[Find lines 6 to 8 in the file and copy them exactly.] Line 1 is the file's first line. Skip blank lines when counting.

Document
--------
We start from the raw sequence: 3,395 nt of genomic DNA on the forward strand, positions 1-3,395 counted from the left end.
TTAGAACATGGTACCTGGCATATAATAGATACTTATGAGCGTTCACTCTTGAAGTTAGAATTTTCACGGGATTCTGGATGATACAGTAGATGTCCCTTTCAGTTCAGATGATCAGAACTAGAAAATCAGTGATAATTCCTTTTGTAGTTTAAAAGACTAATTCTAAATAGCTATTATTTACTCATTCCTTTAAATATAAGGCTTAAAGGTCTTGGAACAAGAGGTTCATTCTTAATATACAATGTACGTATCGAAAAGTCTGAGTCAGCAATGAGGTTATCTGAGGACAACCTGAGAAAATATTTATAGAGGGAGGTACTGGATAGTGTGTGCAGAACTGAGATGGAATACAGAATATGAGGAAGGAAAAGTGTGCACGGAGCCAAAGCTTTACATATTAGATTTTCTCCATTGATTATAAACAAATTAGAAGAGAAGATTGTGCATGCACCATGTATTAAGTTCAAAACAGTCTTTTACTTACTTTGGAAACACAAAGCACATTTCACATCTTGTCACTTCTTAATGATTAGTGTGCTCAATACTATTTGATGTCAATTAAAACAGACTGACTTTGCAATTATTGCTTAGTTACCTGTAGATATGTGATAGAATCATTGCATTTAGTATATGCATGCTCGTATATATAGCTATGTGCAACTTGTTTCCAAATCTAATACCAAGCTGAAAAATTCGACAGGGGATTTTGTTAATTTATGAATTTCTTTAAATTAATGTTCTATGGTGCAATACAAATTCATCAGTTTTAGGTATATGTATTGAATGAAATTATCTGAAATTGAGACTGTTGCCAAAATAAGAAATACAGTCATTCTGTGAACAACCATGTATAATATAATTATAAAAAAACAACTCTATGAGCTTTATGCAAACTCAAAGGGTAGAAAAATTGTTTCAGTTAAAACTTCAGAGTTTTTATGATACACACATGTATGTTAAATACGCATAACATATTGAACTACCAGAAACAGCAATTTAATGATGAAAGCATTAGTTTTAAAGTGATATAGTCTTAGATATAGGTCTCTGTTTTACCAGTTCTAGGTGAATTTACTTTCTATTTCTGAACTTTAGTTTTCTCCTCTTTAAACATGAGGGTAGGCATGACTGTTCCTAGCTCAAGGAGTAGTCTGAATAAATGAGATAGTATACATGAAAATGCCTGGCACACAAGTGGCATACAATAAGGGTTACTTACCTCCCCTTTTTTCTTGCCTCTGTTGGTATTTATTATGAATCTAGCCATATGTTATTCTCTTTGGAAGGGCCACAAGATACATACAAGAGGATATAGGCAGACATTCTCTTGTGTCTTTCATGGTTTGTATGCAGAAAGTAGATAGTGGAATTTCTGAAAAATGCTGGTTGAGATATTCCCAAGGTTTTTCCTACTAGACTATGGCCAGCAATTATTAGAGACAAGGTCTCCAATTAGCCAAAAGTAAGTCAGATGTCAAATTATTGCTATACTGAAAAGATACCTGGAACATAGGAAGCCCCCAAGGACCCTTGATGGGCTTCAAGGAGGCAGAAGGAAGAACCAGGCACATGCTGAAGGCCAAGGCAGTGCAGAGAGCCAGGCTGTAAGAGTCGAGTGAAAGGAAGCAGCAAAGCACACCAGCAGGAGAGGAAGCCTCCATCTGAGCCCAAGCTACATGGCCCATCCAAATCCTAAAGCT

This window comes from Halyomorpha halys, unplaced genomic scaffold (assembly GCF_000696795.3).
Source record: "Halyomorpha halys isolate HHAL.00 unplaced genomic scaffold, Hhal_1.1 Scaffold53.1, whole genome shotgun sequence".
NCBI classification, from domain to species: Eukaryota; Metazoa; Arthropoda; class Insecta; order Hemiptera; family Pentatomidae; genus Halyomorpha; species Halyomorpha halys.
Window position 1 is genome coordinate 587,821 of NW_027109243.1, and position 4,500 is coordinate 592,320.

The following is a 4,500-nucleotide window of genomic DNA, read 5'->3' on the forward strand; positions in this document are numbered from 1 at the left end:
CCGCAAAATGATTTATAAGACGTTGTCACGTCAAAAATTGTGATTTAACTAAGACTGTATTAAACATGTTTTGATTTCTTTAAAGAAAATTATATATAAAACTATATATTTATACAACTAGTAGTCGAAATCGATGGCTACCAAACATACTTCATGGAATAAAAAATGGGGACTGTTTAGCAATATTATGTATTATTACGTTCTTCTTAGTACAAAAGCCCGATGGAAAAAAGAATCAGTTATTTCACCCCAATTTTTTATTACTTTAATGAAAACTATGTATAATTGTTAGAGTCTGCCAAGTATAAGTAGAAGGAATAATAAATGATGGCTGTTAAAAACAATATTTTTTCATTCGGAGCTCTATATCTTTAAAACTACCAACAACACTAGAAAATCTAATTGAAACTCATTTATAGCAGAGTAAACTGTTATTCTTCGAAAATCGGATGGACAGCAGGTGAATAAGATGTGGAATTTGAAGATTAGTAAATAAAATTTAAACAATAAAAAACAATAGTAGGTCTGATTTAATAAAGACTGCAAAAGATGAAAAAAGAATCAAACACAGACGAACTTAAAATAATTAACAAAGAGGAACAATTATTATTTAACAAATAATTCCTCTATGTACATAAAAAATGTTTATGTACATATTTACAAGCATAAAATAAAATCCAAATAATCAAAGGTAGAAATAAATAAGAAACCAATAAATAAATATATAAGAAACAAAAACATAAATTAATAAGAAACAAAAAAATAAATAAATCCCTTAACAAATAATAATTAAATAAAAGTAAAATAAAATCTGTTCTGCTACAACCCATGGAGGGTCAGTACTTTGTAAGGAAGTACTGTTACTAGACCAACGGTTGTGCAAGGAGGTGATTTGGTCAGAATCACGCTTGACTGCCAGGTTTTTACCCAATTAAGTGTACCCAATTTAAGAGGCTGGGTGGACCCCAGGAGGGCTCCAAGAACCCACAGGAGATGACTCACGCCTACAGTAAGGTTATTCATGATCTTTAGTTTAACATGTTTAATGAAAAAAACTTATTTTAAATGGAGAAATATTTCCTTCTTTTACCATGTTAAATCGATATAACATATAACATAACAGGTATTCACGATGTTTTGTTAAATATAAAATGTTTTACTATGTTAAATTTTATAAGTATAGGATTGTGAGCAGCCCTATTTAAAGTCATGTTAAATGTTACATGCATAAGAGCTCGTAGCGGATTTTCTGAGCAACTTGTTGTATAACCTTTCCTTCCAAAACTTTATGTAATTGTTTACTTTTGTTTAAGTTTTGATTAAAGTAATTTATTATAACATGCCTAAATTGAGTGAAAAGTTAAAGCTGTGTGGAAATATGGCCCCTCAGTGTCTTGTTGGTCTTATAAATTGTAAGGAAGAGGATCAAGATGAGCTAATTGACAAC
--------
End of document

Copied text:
Window position 1 is genome coordinate 587,821 of NW_027109243.1, and position 4,500 is coordinate 592,320.

The following is a 4,500-nucleotide window of genomic DNA, read 5'->3' on the forward strand; positions in this document are numbered from 1 at the left end:
CCGCAAAATGATTTATAAGACGTTGTCACGTCAAAAATTGTGATTTAACTAAGACTGTATTAAACATGTTTTGATTTCTTTAAAGAAAATTATATATAAAACTATATATTTATACAACTAGTAGTCGAAATCGATGGCTACCAAACATACTTCATGGAATAAAAAATGGGGACTGTTTAGCAATATTATGTATTATTACGTTCTTCTTAGTACAAAAGCCCGATGGAAAAAAGAATCAGTTATTTCACCCCAATTTTTTATTACTTTAATGAAAACTATGTATAATTGTTAGAGTCTGCCAAGTATAAGTAGAAGGAATAATAAATGATGGCTGTTAAAAACAATATTTTTTCATTCGGAGCTCTATATCTTTAAAACTACCAACAACACTAGAAAATCTAATTGAAACTCATTTATAGCAGAGTAAACTGTTATTCTTCGAAAATCGGATGGACAGCAGGTGAATAAGATGTGGAATTTGAAGATTAGTAAATAAAATTTAAACAATAAAAAACAATAGTAGGTCTGATTTAATAAAGACTGCAAAAGATGAAAAAAGAATCAAACACAGACGAACTTAAAATAATTAACAAAGAGGAACAATTATTATTTAACAAATAATTCCTCTATGTACATAAAAAATGTTTATGTACATATTTACAAGCATAAAATAAAATCCAAATAATCAAAGGTAGAAATAAATAAGAAACCAATAAATAAATATATAAGAAACAAAAACATAAATTAATAAGAAACAAAAAAATAAATAAATCCCTTAACAAATAATAATTAAATAAAAGTAAAATAAAATCTGTTCTGCTACAACCCATGGAGGGTCAGTACTTTGTAAGGAAGTACTGTTACTAGACCAACGGTTGTGCAAGGAGGTGATTTGGTCAGAATCACGCTTGACTGCCAGGTTTTTACCCAATTAAGTGTACCCAATTTAAGAGGCTGGGTGGACCCCAGGAGGGCTCCAAGAACCCACAGGAGATGACTCACGCCTACAGTAAGGTTATTCATGATCTTTAGTTTAACATGTTTAATGAAAAAAACTTATTTTAAATGGAGAAATATTTCCTTCTTTTACCATGTTAAATCGATATAACATATAACATAACAGGTATTCACGATGTTTTGTTAAATATAAAATGTTTTACTATGTTAAATTTTATAAGTATAGGATTGTGAGCAGCCCTATTTAAAGTCATGTTAAATGTTACATGCATAAGAGCTCGTAGCGGATTTTCTGAGCAACTTGTTGTATAACCTTTCCTTCCAAAACTTTATGTAATTGTTTACTTTTGTTTAAGTTTTGATTAAAGTAATTTATTATAACATGCCTAAATTGAGTGAAAAGTTAAAGCTGTGTGGAAATATGGCCCCTCAGTGTCTTGTTGGTCTTATAAATTGTAAGGAAGAGGATCAAGATGAGCTAATTGACAAC